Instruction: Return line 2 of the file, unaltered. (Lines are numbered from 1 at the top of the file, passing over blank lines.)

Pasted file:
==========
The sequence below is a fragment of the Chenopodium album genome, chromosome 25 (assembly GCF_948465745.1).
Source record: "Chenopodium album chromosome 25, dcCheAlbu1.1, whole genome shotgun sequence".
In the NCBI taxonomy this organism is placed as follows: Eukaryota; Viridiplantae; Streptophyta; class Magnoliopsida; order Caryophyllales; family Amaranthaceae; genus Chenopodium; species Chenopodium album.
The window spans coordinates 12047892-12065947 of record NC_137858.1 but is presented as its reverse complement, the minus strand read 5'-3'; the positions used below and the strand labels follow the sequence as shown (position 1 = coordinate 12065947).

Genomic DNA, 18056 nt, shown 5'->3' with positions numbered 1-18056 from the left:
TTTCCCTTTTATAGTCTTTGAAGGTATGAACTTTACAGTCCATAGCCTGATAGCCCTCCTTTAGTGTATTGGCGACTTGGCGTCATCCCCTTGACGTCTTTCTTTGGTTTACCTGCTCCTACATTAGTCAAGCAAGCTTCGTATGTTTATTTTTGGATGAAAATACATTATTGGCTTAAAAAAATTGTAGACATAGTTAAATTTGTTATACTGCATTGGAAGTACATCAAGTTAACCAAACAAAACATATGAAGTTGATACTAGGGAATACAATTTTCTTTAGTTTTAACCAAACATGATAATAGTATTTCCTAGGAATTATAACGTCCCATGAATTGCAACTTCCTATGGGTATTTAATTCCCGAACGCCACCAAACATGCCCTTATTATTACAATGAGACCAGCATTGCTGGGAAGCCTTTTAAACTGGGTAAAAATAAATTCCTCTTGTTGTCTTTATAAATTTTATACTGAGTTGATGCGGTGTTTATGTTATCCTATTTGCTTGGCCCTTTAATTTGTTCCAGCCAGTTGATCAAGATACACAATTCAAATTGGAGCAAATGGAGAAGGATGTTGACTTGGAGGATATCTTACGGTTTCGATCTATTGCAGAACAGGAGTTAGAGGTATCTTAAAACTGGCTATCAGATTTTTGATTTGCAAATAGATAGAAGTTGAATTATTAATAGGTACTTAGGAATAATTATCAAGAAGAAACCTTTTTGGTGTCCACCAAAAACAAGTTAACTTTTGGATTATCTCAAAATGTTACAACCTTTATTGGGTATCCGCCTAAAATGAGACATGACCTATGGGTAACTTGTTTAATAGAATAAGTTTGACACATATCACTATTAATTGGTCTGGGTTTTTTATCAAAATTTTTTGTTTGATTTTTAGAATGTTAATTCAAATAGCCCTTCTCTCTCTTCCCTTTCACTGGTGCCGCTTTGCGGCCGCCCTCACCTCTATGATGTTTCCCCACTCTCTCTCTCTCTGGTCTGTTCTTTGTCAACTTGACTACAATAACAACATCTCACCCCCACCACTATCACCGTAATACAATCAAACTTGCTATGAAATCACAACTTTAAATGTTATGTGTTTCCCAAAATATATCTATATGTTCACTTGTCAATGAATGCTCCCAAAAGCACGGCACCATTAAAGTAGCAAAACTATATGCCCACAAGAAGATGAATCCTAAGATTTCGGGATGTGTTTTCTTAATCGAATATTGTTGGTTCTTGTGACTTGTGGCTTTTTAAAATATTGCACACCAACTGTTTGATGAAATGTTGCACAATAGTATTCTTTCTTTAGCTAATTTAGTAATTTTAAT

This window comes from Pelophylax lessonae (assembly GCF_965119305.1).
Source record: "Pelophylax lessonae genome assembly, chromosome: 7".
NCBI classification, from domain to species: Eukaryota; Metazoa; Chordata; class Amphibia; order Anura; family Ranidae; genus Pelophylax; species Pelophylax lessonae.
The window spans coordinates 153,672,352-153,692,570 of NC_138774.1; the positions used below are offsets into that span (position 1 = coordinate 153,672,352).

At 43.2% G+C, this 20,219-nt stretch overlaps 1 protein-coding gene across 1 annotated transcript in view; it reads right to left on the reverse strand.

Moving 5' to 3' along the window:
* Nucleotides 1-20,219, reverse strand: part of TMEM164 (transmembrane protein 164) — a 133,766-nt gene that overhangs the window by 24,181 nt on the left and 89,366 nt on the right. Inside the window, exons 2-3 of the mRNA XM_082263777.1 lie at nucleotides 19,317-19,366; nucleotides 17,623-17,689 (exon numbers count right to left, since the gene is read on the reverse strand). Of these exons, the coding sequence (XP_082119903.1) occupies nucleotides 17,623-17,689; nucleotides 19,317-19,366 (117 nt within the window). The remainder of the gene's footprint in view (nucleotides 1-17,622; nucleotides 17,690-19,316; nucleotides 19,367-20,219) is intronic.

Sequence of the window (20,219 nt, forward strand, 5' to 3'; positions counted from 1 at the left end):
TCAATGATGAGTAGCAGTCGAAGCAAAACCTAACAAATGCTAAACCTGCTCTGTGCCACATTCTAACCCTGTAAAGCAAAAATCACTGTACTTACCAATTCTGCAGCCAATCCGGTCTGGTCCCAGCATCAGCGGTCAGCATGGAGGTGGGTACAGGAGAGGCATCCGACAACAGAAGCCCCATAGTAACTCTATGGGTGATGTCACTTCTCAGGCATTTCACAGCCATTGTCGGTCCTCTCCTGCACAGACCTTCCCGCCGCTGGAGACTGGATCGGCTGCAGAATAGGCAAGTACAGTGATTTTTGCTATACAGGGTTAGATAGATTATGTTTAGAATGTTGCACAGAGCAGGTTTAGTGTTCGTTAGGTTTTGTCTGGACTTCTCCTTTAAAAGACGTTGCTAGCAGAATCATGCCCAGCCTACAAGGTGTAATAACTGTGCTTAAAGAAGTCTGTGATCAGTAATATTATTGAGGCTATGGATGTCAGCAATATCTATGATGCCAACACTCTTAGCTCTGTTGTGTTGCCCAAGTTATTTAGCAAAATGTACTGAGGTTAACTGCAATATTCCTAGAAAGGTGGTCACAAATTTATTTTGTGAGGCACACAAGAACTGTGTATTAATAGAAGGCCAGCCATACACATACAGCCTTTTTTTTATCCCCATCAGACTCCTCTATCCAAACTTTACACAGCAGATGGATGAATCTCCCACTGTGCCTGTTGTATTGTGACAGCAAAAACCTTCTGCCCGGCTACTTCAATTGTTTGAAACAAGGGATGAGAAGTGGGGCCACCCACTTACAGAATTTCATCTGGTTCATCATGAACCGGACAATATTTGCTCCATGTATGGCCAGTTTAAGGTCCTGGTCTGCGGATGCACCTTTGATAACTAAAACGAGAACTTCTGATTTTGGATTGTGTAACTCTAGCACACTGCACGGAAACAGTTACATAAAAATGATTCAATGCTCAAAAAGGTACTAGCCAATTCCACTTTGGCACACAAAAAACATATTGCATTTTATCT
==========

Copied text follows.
Source record: "Chenopodium album chromosome 25, dcCheAlbu1.1, whole genome shotgun sequence".